Peter is Sydney’s most in demand swing pianist. He’s recently toured the US twice and Europe once, playing jazz clubs and festivals

From Europe is Bakelite Broadcasters double bass player, Dieter Vogt. Nigel‘s camera captures Dieter in a musically intimate moment…

Dieter Vogt, swing double bassist with Greg Poppleton and his Bakelite Swing Jazz Band
Dieter Vogt, swing double bassist with Greg Poppleton and his Bakelite Swing Jazz Band

Dieter Vogt has played double bass all over the world. Dieter was born in Basel, Switzerland, and began his musical career at the age of 12 playing the trumpet. At 17 he took up the double bass and played with the Oscar Klein Quartet. (Oscar Klein played with Lionel Hampton & Joe Zawinul.) He migrated to Sydney and became a foundation member of the Daly-Wilson Big Band. Dieter went to the USA, playing for a year with the Allan Pennay Trio. On his return he joined Winnifred Attwell for eight months touring Australia. Dieter toured China and South East Asia with the Nolan-Buddle Quartet. He also toured with Ricky May and Georgie Fame, and again toured Australia with British jazz stars, Humphrey Lyttleton and Alex Welsh in their Salute to Satchmo. Dieter toured with Graeme Bell’s All-Stars around Australia, New Zealand, Holland, Germany, China, Hong Kong, the Phillipines, Thailand, Singapore, Malaysia, Brunei, Indonesia and Japan

On drums was the man who’d played in Cliff Richard’s big band when Cliff Richard’s was still a big star with the Shadows, Laurie Bennett. Here’s Laurie as photographed by Nigel Unsworth

Laurie Bennett drums. Greg Poppleton & his Bakelite Swing Jazz Band
Laurie Bennett drums. Greg Poppleton & his Bakelite Swing Jazz Band

Drummer Laurie Bennett comes from a musical Sydney family. He has played in the bands of Don Burrows, Johnny Nicol and Judy Bailey to name a few. He was a long time member of Geoff Harvey’s TCN Channel 9 Midday Show Band. Laurie has played on many tours throughout Asia, New Zealand, Great Britain, Europe and has performed throughout Australia. He has backed many international Jazz artists such as Richie Cole, The Toshiko Akyoshi Orchestra, Barney Kessel, Herb Ellis, Buddy Tate, Eddie ‘Lockjaw Davis, Joe Newman and has played for many local and international cabaret performers including Buddy Greco, Harry Secombe and Liza Minnelli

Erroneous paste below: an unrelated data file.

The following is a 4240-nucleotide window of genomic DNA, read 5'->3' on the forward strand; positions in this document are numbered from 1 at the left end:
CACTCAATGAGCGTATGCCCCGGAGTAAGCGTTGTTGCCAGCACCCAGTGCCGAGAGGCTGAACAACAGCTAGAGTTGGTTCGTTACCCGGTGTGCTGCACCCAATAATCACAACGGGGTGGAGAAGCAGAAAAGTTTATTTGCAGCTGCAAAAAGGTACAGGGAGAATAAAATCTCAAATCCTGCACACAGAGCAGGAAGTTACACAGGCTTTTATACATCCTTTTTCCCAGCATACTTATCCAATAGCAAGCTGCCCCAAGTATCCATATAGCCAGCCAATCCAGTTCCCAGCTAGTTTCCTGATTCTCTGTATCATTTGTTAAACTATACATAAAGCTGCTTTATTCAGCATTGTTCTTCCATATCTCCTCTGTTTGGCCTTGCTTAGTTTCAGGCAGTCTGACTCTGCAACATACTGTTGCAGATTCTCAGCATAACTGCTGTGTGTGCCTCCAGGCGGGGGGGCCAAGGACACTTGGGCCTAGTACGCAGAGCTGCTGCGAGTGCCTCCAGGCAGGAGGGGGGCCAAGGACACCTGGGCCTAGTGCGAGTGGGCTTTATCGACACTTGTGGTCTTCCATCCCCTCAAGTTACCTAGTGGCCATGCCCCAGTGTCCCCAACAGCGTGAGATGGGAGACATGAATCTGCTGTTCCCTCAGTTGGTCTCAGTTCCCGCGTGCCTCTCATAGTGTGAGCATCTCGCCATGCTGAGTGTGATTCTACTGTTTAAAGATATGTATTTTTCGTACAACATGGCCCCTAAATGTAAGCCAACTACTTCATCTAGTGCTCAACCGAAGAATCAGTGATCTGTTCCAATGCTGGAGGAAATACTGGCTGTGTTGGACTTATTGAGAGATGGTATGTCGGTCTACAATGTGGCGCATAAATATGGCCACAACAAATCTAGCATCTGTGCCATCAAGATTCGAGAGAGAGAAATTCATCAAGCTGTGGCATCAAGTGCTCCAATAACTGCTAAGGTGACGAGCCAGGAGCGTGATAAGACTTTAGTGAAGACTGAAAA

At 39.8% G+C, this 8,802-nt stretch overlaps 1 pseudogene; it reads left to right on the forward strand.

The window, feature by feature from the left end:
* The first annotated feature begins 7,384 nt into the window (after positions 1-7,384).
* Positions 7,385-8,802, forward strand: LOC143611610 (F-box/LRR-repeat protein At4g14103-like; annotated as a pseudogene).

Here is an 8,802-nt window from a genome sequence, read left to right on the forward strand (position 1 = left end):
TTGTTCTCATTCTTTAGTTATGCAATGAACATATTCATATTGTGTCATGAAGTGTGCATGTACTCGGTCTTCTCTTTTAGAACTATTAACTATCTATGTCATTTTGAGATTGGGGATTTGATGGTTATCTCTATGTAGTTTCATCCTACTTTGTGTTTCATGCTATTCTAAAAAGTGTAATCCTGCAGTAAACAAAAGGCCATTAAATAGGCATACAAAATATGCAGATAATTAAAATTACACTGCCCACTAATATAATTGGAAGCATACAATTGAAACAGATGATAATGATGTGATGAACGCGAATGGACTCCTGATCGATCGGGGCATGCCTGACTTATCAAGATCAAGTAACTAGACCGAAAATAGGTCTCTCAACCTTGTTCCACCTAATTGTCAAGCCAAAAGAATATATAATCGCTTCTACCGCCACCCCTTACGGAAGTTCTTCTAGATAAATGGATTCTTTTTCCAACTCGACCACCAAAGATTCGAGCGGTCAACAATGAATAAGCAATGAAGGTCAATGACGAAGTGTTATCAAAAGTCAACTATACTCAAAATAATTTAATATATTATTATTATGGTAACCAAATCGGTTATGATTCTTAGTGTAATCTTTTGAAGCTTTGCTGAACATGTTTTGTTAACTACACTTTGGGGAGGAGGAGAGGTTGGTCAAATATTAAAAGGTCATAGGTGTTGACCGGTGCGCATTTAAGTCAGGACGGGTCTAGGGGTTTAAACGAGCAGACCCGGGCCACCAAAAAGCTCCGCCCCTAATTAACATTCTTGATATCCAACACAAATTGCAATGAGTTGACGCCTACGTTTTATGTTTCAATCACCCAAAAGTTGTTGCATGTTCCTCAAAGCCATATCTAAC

Now for Greg Poppleton and his Bakelite Broadcasters’ singer and band leader and author of this post – Greg Poppleton. Nigel’s camera caught me in a very expressive moment rendering a 1930s love song, hair flopping everywhere Cab Calloway style…

Greg Poppleton is Sydney's only authentic 1920s and 1930s swing and jazz singer
Greg Poppleton is Sydney’s only authentic 1920s and 1930s swing and jazz singer

From my own publicity, let me introduce myself …”The darling of Sydney underground cabaret, Greg Poppleton is Sydney’s only 1920s and 1930s swing and jazz singer. Operatically trained by the same New York maestro who discovered Bette Midler, Greg has a 4.5 octave range. He plays with only the best internationally touring classic jazz musicians

Greg sings in clubs, for weddings, corporate functions, parties and historical events. He was chosen to sing at the sold out first Sydney Artists’ Ball recreating the wild, bohemian Sydney Town Hall Sydney Artist Balls of the early 1920s. He opened the International Sunset Jazz Concert series at SKYCITY Darwin in 2007. He has played at the Vanguard (sold out), the 75th Anniversary of the Sydney Harbour Bridge, the 60th Anniversary of Film Australia and for the Wallabies. And he DJs his exclusive collection of swing & jazz from live 1920s-60s radio & TV twice weekly on his award-winning Phantom Dancer Radio show on 2SER-FM and for Jingle Jangle and the Pan Dimensional Halloween Syndicate

Now if you’d like to book Greg Poppleton & his Bakelite Broadcasters for your occasion, please visit the Broadcaasters’ Enquiry Page. We answer all enquiries very quickly